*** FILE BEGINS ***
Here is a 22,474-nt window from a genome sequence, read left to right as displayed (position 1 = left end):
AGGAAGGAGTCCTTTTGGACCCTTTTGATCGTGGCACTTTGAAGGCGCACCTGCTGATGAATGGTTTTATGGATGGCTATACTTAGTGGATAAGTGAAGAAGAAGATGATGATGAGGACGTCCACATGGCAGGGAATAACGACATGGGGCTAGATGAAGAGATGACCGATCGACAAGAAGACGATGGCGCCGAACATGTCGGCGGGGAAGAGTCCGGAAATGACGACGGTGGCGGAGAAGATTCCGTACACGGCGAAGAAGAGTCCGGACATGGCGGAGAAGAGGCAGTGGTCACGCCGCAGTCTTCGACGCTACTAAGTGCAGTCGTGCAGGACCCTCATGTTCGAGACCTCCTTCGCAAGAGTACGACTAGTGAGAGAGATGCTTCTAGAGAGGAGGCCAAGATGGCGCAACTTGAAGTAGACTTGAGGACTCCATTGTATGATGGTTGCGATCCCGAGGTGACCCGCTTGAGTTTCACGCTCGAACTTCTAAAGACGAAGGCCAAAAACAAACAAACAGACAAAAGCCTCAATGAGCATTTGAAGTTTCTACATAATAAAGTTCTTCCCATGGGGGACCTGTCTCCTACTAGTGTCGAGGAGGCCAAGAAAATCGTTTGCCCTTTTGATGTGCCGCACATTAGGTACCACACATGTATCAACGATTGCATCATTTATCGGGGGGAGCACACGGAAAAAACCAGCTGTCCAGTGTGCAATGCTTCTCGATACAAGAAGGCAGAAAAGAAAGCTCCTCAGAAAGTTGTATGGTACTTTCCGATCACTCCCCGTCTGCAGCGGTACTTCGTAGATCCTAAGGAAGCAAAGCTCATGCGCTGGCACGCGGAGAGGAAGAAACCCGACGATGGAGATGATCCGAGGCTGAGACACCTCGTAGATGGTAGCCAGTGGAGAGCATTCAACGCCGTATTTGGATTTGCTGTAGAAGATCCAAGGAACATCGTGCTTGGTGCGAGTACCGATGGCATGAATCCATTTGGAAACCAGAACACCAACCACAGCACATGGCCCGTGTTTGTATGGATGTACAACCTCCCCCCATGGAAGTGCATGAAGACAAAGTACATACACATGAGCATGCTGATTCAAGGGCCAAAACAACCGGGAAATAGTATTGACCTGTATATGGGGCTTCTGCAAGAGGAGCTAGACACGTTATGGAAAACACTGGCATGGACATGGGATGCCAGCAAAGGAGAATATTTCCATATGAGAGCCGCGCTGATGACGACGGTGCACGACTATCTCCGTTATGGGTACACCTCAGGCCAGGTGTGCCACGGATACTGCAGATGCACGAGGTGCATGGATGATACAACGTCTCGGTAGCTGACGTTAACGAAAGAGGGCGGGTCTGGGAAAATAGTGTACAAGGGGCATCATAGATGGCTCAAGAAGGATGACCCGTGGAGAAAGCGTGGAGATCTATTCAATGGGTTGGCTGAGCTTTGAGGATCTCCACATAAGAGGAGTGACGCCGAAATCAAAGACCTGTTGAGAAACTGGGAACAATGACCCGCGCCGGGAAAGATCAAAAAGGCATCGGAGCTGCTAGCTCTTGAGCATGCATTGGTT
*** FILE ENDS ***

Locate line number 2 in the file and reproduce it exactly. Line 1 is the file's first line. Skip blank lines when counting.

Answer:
AGGAAGGAGTCCTTTTGGACCCTTTTGATCGTGGCACTTTGAAGGCGCACCTGCTGATGAATGGTTTTATGGATGGCTATACTTAGTGGATAAGTGAAGAAGAAGATGATGATGAGGACGTCCACATGGCAGGGAATAACGACATGGGGCTAGATGAAGAGATGACCGATCGACAAGAAGACGATGGCGCCGAACATGTCGGCGGGGAAGAGTCCGGAAATGACGACGGTGGCGGAGAAGATTCCGTACACGGCGAAGAAGAGTCCGGACATGGCGGAGAAGAGGCAGTGGTCACGCCGCAGTCTTCGACGCTACTAAGTGCAGTCGTGCAGGACCCTCATGTTCGAGACCTCCTTCGCAAGAGTACGACTAGTGAGAGAGATGCTTCTAGAGAGGAGGCCAAGATGGCGCAACTTGAAGTAGACTTGAGGACTCCATTGTATGATGGTTGCGATCCCGAGGTGACCCGCTTGAGTTTCACGCTCGAACTTCTAAAGACGAAGGCCAAAAACAAACAAACAGACAAAAGCCTCAATGAGCATTTGAAGTTTCTACATAATAAAGTTCTTCCCATGGGGGACCTGTCTCCTACTAGTGTCGAGGAGGCCAAGAAAATCGTTTGCCCTTTTGATGTGCCGCACATTAGGTACCACACATGTATCAACGATTGCATCATTTATCGGGGGGAGCACACGGAAAAAACCAGCTGTCCAGTGTGCAATGCTTCTCGATACAAGAAGGCAGAAAAGAAAGCTCCTCAGAAAGTTGTATGGTACTTTCCGATCACTCCCCGTCTGCAGCGGTACTTCGTAGATCCTAAGGAAGCAAAGCTCATGCGCTGGCACGCGGAGAGGAAGAAACCCGACGATGGAGATGATCCGAGGCTGAGACACCTCGTAGATGGTAGCCAGTGGAGAGCATTCAACGCCGTATTTGGATTTGCTGTAGAAGATCCAAGGAACATCGTGCTTGGTGCGAGTACCGATGGCATGAATCCATTTGGAAACCAGAACACCAACCACAGCACATGGCCCGTGTTTGTATGGATGTACAACCTCCCCCCATGGAAGTGCATGAAGACAAAGTACATACACATGAGCATGCTGATTCAAGGGCCAAAACAACCGGGAAATAGTATTGACCTGTATATGGGGCTTCTGCAAGAGGAGCTAGACACGTTATGGAAAACACTGGCATGGACATGGGATGCCAGCAAAGGAGAATATTTCCATATGAGAGCCGCGCTGATGACGACGGTGCACGACTATCTCCGTTATGGGTACACCTCAGGCCAGGTGTGCCACGGATACTGCAGATGCACGAGGTGCATGGATGATACAACGTCTCGGTAGCTGACGTTAACGAAAGAGGGCGGGTCTGGGAAAATAGTGTACAAGGGGCATCATAGATGGCTCAAGAAGGATGACCCGTGGAGAAAGCGTGGAGATCTATTCAATGGGTTGGCTGAGCTTTGAGGATCTCCACATAAGAGGAGTGACGCCGAAATCAAAGACCTGTTGAGAAACTGGGAACAATGACCCGCGCCGGGAAAGATCAAAAAGGCATCGGAGCTGCTAGCTCTTGAGCATGCATTGGTT